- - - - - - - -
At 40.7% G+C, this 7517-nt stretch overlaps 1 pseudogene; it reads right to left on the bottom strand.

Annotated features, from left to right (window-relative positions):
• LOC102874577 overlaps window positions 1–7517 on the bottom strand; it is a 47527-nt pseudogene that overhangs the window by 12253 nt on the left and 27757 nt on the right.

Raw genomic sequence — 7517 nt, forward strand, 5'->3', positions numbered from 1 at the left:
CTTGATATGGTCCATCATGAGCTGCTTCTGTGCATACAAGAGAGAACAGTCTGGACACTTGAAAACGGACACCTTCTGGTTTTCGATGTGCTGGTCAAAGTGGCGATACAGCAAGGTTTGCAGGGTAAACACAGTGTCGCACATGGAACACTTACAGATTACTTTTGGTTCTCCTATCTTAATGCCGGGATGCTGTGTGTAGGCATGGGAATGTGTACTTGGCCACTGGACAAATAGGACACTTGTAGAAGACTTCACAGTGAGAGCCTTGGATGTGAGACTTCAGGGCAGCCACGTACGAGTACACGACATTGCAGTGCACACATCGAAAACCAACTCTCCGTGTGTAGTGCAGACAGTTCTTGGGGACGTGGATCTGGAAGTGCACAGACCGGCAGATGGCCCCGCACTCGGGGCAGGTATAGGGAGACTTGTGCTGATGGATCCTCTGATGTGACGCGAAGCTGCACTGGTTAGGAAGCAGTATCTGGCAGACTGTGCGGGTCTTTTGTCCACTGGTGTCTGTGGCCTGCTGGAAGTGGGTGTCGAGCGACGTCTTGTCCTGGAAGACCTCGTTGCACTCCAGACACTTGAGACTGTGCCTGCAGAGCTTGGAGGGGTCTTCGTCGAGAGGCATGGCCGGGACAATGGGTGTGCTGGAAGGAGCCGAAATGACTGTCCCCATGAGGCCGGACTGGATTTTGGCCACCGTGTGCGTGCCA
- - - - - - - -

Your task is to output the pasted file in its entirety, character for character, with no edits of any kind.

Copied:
At 40.7% G+C, this 7517-nt stretch overlaps 1 pseudogene; it reads right to left on the bottom strand.

Annotated features, from left to right (window-relative positions):
• LOC102874577 overlaps window positions 1–7517 on the bottom strand; it is a 47527-nt pseudogene that overhangs the window by 12253 nt on the left and 27757 nt on the right.

Raw genomic sequence — 7517 nt, forward strand, 5'->3', positions numbered from 1 at the left:
CTTGATATGGTCCATCATGAGCTGCTTCTGTGCATACAAGAGAGAACAGTCTGGACACTTGAAAACGGACACCTTCTGGTTTTCGATGTGCTGGTCAAAGTGGCGATACAGCAAGGTTTGCAGGGTAAACACAGTGTCGCACATGGAACACTTACAGATTACTTTTGGTTCTCCTATCTTAATGCCGGGATGCTGTGTGTAGGCATGGGAATGTGTACTTGGCCACTGGACAAATAGGACACTTGTAGAAGACTTCACAGTGAGAGCCTTGGATGTGAGACTTCAGGGCAGCCACGTACGAGTACACGACATTGCAGTGCACACATCGAAAACCAACTCTCCGTGTGTAGTGCAGACAGTTCTTGGGGACGTGGATCTGGAAGTGCACAGACCGGCAGATGGCCCCGCACTCGGGGCAGGTATAGGGAGACTTGTGCTGATGGATCCTCTGATGTGACGCGAAGCTGCACTGGTTAGGAAGCAGTATCTGGCAGACTGTGCGGGTCTTTTGTCCACTGGTGTCTGTGGCCTGCTGGAAGTGGGTGTCGAGCGACGTCTTGTCCTGGAAGACCTCGTTGCACTCCAGACACTTGAGACTGTGCCTGCAGAGCTTGGAGGGGTCTTCGTCGAGAGGCATGGCCGGGACAATGGGTGTGCTGGAAGGAGCCGAAATGACTGTCCCCATGAGGCCGGACTGGATTTTGGCCACCGTGTGCGTGCCA